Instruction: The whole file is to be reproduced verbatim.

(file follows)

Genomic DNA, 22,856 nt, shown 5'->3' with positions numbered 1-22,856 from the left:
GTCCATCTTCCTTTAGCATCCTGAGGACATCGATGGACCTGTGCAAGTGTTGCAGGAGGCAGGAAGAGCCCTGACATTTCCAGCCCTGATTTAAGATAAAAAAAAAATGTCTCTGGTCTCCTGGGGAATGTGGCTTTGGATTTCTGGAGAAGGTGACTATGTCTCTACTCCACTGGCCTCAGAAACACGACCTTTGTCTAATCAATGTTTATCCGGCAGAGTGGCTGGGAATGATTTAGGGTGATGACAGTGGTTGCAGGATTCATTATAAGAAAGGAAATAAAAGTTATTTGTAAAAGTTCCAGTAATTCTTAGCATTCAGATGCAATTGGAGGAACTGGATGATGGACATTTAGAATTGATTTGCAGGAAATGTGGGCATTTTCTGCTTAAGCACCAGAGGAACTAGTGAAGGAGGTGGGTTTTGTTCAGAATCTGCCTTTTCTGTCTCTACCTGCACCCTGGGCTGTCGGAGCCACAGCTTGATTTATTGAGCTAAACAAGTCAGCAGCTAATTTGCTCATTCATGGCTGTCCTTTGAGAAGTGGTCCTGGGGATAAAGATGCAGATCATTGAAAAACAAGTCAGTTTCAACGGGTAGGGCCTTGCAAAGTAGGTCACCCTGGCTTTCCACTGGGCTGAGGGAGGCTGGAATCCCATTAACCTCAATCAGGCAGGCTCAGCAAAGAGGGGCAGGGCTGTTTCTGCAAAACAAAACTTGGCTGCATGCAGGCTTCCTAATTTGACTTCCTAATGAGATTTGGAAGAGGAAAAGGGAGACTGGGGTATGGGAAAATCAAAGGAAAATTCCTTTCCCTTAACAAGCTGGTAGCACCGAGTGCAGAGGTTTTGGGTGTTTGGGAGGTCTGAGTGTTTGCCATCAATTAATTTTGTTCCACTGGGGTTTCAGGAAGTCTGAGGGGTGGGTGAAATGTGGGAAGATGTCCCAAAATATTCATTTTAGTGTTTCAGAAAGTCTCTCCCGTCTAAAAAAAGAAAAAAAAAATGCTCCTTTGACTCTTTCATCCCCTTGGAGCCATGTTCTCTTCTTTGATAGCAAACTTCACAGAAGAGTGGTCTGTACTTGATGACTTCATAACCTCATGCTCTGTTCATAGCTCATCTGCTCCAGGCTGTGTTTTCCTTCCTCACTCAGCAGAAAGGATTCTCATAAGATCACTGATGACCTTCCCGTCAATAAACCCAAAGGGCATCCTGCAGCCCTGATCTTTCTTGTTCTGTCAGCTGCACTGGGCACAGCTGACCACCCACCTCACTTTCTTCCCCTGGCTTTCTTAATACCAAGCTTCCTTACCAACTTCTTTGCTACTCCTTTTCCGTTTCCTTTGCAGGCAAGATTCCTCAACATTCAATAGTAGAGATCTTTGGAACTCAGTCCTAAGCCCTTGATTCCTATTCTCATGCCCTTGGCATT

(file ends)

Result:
Genomic DNA, 22,856 nt, shown 5'->3' with positions numbered 1-22,856 from the left:
GTCCATCTTCCTTTAGCATCCTGAGGACATCGATGGACCTGTGCAAGTGTTGCAGGAGGCAGGAAGAGCCCTGACATTTCCAGCCCTGATTTAAGATAAAAAAAAAATGTCTCTGGTCTCCTGGGGAATGTGGCTTTGGATTTCTGGAGAAGGTGACTATGTCTCTACTCCACTGGCCTCAGAAACACGACCTTTGTCTAATCAATGTTTATCCGGCAGAGTGGCTGGGAATGATTTAGGGTGATGACAGTGGTTGCAGGATTCATTATAAGAAAGGAAATAAAAGTTATTTGTAAAAGTTCCAGTAATTCTTAGCATTCAGATGCAATTGGAGGAACTGGATGATGGACATTTAGAATTGATTTGCAGGAAATGTGGGCATTTTCTGCTTAAGCACCAGAGGAACTAGTGAAGGAGGTGGGTTTTGTTCAGAATCTGCCTTTTCTGTCTCTACCTGCACCCTGGGCTGTCGGAGCCACAGCTTGATTTATTGAGCTAAACAAGTCAGCAGCTAATTTGCTCATTCATGGCTGTCCTTTGAGAAGTGGTCCTGGGGATAAAGATGCAGATCATTGAAAAACAAGTCAGTTTCAACGGGTAGGGCCTTGCAAAGTAGGTCACCCTGGCTTTCCACTGGGCTGAGGGAGGCTGGAATCCCATTAACCTCAATCAGGCAGGCTCAGCAAAGAGGGGCAGGGCTGTTTCTGCAAAACAAAACTTGGCTGCATGCAGGCTTCCTAATTTGACTTCCTAATGAGATTTGGAAGAGGAAAAGGGAGACTGGGGTATGGGAAAATCAAAGGAAAATTCCTTTCCCTTAACAAGCTGGTAGCACCGAGTGCAGAGGTTTTGGGTGTTTGGGAGGTCTGAGTGTTTGCCATCAATTAATTTTGTTCCACTGGGGTTTCAGGAAGTCTGAGGGGTGGGTGAAATGTGGGAAGATGTCCCAAAATATTCATTTTAGTGTTTCAGAAAGTCTCTCCCGTCTAAAAAAAGAAAAAAAAAATGCTCCTTTGACTCTTTCATCCCCTTGGAGCCATGTTCTCTTCTTTGATAGCAAACTTCACAGAAGAGTGGTCTGTACTTGATGACTTCATAACCTCATGCTCTGTTCATAGCTCATCTGCTCCAGGCTGTGTTTTCCTTCCTCACTCAGCAGAAAGGATTCTCATAAGATCACTGATGACCTTCCCGTCAATAAACCCAAAGGGCATCCTGCAGCCCTGATCTTTCTTGTTCTGTCAGCTGCACTGGGCACAGCTGACCACCCACCTCACTTTCTTCCCCTGGCTTTCTTAATACCAAGCTTCCTTACCAACTTCTTTGCTACTCCTTTTCCGTTTCCTTTGCAGGCAAGATTCCTCAACATTCAATAGTAGAGATCTTTGGAACTCAGTCCTAAGCCCTTGATTCCTATTCTCATGCCCTTGGCATT